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What does Attention have to do with Speech an Language Therapy?

I often hear parents say, "What does attention have to do with speech and language therapy?" Children learn speech and language mostly through play and if they don't have the ability to attend and interact with others for an adequate amount of time then they will have a hard time learning how to talk and communicate! Joint attention is one of a few pre linguistic skills that is vital for developing social-communication and cognitive skills. Joint attention is when two or more people are focused on the same object, person, event or concept. Joint attention serves as a referencing tool that uses shared gaze and/or gesture for communication. Sharing a focus develops communication skills and helps to develop important social skills, such as bonding and seeing another's point of view.

There are two ways joint attention can occur, initiating joint attention and responding to joint attention. When initiating joint attention a child may point to a toy, then gaze at a parent to get them to look at it. Older children may vocalize to gain an adults attention. A child who initiates joint attention indicates that s/he is socially motivated. Responding to joint attention is when a child responds to someone else's efforts to gain joint attention. For example, a parent points and says, "Look at the ball!". The child then follows the parent's eye gaze and gesture to look at the ball.

Sustained attention refers to how long a child is able to focus on one or more items for a necessary duration of time in order to problem solve, plan and learn. If a child isn't able to "stay and play" then they won't have the ability to soak up all the information and build on their communication skills. Many parents will ask, "How long should my child be able to pay attention?" A general rule of thumb is to multiply your child's age by 2 to get how many minutes your child should be able to attend without you interacting with them. For example, if your child is 2 years old s/he should be attending for 4 minutes.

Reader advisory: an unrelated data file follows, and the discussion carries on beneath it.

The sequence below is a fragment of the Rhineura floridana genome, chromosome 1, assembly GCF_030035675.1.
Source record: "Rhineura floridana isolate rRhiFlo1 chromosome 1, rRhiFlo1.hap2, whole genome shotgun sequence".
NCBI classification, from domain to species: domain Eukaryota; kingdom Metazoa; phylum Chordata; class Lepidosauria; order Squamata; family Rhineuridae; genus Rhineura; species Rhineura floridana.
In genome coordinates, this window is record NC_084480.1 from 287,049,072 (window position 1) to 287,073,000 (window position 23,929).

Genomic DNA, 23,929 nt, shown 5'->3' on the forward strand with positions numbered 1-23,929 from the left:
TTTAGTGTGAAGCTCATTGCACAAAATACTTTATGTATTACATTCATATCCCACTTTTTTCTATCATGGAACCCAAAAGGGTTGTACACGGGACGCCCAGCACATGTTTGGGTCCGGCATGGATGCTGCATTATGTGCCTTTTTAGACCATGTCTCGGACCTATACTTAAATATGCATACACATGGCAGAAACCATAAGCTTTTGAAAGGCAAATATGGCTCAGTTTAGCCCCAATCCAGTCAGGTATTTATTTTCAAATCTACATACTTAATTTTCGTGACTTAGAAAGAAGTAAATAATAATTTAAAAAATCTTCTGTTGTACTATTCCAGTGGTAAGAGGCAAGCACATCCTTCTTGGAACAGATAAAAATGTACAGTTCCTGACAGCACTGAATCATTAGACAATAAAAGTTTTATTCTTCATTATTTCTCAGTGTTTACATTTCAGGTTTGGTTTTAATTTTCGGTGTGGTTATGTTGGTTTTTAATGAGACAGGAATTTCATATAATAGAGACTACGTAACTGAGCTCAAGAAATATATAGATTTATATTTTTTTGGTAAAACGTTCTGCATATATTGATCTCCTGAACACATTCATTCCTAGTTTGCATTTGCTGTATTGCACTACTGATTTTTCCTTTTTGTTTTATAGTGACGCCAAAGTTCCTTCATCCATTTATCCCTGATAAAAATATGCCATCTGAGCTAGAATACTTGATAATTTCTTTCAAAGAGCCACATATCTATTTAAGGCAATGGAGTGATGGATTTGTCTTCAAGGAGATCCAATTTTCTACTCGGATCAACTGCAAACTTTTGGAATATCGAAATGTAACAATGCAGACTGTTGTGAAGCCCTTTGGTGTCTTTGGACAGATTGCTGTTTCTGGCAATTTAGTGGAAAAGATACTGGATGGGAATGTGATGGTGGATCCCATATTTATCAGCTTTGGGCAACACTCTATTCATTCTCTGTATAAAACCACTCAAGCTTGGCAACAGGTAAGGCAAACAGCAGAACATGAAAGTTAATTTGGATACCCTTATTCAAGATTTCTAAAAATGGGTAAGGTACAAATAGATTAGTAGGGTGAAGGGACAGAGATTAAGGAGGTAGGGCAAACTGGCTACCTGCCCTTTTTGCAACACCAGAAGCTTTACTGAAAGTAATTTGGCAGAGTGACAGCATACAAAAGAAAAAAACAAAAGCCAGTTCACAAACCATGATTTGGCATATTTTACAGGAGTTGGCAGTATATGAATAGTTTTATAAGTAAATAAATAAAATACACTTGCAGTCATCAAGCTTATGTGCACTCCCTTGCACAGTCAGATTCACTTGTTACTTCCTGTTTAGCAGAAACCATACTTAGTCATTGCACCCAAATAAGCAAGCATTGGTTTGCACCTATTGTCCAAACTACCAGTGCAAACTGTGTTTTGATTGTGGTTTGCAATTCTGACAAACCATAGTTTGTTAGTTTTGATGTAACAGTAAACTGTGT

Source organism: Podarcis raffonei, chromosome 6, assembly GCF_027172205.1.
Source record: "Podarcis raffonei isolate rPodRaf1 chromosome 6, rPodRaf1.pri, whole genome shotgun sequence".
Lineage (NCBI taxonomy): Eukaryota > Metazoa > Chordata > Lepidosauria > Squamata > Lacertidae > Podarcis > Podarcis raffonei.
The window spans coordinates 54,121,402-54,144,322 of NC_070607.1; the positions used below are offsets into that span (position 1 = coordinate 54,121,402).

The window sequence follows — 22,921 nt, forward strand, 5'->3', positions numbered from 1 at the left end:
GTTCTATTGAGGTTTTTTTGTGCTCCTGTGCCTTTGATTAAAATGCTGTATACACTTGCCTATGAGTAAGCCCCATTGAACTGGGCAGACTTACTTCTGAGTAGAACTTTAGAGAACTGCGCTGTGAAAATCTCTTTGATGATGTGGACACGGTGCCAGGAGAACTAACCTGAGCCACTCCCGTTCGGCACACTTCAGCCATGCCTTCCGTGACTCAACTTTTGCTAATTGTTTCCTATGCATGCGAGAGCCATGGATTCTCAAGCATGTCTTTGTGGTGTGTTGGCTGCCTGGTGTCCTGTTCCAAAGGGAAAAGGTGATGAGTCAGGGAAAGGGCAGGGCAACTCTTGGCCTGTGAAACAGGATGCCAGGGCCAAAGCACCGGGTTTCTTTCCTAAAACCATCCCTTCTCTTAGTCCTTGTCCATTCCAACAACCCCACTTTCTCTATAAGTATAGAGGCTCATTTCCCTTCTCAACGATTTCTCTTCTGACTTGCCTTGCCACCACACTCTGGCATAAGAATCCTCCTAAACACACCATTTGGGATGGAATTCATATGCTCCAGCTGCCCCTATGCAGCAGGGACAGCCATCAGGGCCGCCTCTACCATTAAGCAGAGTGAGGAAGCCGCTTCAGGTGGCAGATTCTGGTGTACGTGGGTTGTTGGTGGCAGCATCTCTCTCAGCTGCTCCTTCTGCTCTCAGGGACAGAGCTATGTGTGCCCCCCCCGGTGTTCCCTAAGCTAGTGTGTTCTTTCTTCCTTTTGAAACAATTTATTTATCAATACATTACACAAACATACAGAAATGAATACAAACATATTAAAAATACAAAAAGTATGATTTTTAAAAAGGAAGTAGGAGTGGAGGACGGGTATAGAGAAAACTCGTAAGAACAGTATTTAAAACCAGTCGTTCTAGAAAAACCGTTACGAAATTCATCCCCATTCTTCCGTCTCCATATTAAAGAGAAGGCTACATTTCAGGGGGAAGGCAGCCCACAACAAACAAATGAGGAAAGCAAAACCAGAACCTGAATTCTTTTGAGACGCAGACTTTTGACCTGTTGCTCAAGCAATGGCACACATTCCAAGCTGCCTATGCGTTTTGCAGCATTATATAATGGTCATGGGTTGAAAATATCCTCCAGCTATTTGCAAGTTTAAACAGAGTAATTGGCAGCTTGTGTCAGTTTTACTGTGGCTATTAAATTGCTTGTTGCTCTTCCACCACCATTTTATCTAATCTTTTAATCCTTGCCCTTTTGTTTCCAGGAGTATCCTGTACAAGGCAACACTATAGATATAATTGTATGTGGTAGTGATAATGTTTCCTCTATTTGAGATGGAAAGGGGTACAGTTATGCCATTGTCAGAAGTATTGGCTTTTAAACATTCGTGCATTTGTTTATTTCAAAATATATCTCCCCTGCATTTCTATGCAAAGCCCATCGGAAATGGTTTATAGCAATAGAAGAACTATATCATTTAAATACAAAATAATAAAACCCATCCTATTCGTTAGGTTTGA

How can I help my child improve his/her attention?

Child led play has been found to be very effective for children, whether or not they struggle with attention. Children learn best when they are motivated to do something and when they have fun. Child led play involves three steps. First, observe the child when they are playing and sit down with them (with no expectations) while you comment on what they are doing to just let them know you are there. Next, once the child is tolerating you being there try to find ways to help. For example, hand a puzzle piece to them or fix an item that is out of place. Finally, take some turns in play and embed yourself in the play routine. Be sure that you are not demanding and that you don't interfere with their agenda. Expanding on play with toys, varying your speech intonation and prosody and being animated (use facial expressions and gestures/body language) are just some ways to improve a child's joint attention. For example, if you are playing with bubbles you may hold the bubbles just out of reach and near your face as you talk about the bubbles with varied tone of voice. Exaggerate sounds in words while your child focuses on your eyes and mouth. Practice taking turns with blowing the bubbles and model play if needed. Play with what your child is interested in and follow their lead and keep play positive and fun.

Some activities that promote joint attention are:

Rolling a ball or tossing a bean bag back and forth

Play with wind up toys

Singing songs together

Playing Hide and Seek

Playing Peek a Boo

Building a tower with blocks

Speech and language pathologists are experts in communication and can help your child develop both pre linguistic skills, as well, as verbal and non verbal skills. The overall goal is to help children communicate and interact with the world around them. If you have any questions or concerns regarding your child's speech, language and/or communication skills please reach out!




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